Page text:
MOSCOW: Charismatic Russian opposition leader Alexei Navalny, a leading critic of President Vladimir Putin, declared his ambition to stand for president as he prepares for a trial that could see him jailed.
Navalny said he expected to be convicted in the embezzlement case, which his supporters claim is politically motivated, but insisted he did not fear prison.
He also said that he would jail his top foes in the unlikely event that he did come to power.
"I want to be president," he told the opposition Dozhd (Rain) television channel in a late-night interview Thursday.
"I want to change life in the country. I want to change the way it is ruled.
"I want to do things so that the 140 million people who live in this country, who have oil and gas coming out of the ground, do not live in poverty or dark squalor and live normally like in a European country."
A Russian court announced Thursday that Navalny would go on trial on April 17 in the provincial city of Kirov in the case, which concerns a business deal struck by the local government he advised in 2009.
If found guilty, he faces up to 10 years in jail.
"I do not doubt that the verdict will be guilty," said Navalny, who vehemently maintains he is innocent. He noted that under Russian law even a suspended jail sentence would disqualify him for running for office.
He said he did not fear "any kind of sentence" but added: "Like any normal person, I don't have the slightest desire to end up in jail."
He refused to predict what sentence he could receive but appeared to claim that it would be ordered by Putin himself. "It's hard to say... I don't have any telepathic powers to enter Putin's brain."
Navalny vowed that should he win office he would ensure the criminal prosecution of his enemies including Putin and the president's tycoon acquaintances Gennady Timchenko and Arkady Rotenberg.
Both men vehemently deny opposition allegations of improper business dealings.
"One day we will be victorious and we will have them jailed," said Navalny.
Nevertheless Navalny, who won prominence with a blog investigating corruption and grew in stature during last year's political protests, faces an uphill political struggle.
A poll published Thursday by the Levada Centre said that just 37 percent of Russians knew who Navalny is, although this number is constantly rising. Meanwhile, only 14 percent of them said they would likely vote for him in an election.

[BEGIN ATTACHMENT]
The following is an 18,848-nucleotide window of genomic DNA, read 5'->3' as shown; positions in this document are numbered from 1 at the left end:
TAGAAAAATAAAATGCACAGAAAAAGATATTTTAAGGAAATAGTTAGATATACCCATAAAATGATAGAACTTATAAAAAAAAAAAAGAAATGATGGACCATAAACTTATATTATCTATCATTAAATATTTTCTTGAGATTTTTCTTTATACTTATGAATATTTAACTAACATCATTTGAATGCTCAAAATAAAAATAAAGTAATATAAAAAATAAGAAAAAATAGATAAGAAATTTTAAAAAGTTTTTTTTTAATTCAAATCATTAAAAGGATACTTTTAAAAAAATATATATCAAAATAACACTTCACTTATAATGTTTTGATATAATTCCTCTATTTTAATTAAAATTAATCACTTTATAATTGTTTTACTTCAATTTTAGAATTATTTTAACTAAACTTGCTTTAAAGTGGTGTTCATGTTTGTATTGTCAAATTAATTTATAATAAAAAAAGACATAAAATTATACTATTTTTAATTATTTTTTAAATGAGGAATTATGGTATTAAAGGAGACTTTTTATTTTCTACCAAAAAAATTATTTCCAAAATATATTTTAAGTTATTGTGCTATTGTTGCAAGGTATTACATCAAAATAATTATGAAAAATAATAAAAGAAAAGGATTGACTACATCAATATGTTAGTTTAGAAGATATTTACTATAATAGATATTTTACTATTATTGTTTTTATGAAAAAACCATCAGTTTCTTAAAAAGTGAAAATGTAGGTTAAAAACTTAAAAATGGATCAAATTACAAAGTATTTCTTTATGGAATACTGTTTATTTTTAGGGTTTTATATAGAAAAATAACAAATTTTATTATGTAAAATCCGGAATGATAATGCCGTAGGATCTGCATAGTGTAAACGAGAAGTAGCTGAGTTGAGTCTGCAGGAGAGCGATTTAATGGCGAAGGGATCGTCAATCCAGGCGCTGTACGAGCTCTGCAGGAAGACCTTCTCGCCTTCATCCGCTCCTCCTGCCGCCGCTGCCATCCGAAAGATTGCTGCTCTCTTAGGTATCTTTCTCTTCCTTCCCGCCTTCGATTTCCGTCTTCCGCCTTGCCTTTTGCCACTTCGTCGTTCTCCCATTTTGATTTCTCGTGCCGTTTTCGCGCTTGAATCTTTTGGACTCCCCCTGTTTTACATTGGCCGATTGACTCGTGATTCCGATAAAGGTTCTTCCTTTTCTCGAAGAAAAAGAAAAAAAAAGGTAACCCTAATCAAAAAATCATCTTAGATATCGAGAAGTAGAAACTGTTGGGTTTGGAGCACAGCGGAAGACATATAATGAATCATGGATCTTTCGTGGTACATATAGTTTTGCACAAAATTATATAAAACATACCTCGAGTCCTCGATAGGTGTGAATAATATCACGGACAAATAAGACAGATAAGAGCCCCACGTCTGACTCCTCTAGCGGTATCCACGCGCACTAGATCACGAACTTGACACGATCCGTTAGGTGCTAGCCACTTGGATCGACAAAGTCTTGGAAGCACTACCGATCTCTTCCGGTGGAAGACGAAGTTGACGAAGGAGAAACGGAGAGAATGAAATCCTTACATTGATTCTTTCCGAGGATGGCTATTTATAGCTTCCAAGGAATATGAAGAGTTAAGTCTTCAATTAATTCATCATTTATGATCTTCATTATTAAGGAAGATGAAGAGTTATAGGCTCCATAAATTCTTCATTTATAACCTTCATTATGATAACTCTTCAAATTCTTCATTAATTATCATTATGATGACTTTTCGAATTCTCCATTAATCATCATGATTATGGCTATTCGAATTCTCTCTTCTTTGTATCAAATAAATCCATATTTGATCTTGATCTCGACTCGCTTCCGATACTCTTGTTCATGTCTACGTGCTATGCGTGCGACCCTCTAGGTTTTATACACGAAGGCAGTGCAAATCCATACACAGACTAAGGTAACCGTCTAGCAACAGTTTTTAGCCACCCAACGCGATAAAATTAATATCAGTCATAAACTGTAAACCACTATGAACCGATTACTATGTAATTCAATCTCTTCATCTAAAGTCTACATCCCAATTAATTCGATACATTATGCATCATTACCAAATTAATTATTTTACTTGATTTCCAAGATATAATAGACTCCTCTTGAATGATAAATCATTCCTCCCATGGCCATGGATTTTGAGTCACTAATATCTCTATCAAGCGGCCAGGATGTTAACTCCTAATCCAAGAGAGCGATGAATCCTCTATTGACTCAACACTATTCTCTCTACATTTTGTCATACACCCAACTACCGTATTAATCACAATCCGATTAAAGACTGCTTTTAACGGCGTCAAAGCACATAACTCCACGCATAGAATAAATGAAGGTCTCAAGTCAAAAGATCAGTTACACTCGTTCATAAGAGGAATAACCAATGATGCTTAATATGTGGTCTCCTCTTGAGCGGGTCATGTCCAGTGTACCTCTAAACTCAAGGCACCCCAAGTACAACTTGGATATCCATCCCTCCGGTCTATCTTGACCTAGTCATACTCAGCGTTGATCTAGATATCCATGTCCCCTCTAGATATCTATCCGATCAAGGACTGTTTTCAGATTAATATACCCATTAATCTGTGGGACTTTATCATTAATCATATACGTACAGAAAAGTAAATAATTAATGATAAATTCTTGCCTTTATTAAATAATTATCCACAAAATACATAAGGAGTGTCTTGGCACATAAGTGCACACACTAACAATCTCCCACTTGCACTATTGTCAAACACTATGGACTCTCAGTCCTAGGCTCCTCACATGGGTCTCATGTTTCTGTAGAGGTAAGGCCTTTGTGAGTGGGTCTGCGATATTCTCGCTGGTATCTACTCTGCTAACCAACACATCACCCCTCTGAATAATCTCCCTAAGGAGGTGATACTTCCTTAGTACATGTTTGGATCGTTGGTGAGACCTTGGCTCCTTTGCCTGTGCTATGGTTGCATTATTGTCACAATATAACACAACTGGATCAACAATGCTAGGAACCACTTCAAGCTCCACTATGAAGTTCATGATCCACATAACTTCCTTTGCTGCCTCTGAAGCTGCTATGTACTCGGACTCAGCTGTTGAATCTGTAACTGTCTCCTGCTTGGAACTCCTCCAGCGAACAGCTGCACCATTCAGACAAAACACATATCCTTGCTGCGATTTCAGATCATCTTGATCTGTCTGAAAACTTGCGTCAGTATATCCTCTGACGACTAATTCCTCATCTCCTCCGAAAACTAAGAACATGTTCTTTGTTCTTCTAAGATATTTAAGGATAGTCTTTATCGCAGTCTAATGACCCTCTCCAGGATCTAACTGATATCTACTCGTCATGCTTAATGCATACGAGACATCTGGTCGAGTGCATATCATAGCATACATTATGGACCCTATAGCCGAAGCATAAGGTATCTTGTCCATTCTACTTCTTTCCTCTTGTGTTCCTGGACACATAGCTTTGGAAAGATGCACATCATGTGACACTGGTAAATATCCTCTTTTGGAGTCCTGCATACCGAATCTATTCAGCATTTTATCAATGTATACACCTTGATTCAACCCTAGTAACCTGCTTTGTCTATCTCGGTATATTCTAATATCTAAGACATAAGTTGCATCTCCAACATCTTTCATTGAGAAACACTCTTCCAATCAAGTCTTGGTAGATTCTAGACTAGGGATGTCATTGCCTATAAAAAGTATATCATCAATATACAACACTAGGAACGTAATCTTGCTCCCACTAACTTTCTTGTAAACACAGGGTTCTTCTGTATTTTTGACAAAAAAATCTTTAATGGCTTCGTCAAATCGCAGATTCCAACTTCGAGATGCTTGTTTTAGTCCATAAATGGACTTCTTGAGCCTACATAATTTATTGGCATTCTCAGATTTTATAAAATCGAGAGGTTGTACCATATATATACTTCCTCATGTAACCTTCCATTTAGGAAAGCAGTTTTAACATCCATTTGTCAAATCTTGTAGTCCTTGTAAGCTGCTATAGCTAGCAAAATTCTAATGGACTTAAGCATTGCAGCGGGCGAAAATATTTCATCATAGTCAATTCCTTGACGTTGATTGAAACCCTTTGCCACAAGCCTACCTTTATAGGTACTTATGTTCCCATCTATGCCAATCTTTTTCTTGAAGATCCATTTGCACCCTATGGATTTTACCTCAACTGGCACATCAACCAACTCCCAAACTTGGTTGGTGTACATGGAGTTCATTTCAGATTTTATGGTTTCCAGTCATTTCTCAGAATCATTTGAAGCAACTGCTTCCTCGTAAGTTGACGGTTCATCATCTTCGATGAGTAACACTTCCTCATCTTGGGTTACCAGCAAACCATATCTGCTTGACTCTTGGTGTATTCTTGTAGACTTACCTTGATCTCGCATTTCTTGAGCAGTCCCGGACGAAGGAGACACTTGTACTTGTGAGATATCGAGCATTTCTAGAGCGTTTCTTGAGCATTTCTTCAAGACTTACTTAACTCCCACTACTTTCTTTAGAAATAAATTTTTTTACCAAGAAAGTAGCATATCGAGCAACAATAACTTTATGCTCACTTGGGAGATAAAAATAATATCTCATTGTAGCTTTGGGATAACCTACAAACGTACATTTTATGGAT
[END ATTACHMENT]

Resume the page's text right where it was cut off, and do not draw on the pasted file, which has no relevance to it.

Navalny acknowledged the ratings but said they would change drastically if he was given proper air time on federal television channels, which slavishly report the daily business of Putin and the Russian elite.
He said if the pro-opposition Dozhd -- which is largely viewed through the Internet -- was shown nationwide then people's opinions would change.
"I think that if people knew more about my work they would change their attitude towards me and above all their attitude to the authorities," he added.
The protest movement that shook the Kremlin ahead of Putin's return for a third presidential term in May 2012 has now died down somewhat.
But the opposition is planning a new protest this Saturday and an even more extensive action on May 6, the first anniversary of a protest on the eve of Putin's inauguration that descended into clashes with the police.
A dozen activists remain jailed and awaiting trial over their roles in that protest.
"People have to take to the streets to show how they feel about the politics in the country and say 'I do not agree'," said Navalny.
"When there is are large number of people then everything will change," he said.
Battling corruption remains Navalny's political trademark and he took aim at Russian Deputy Prime Minister Igor Shuvalov whose wife, according to an investigation by the Guardian this week, has a secret offshore entity in the British Virgin Islands.
Shuvalov has repeatedly denied any wrongdoing under Russian law.
Navalny said: "Shuvalov understands that his only chance of not being arrested, to have his assets confiscated and not go on trial, is to hang onto power."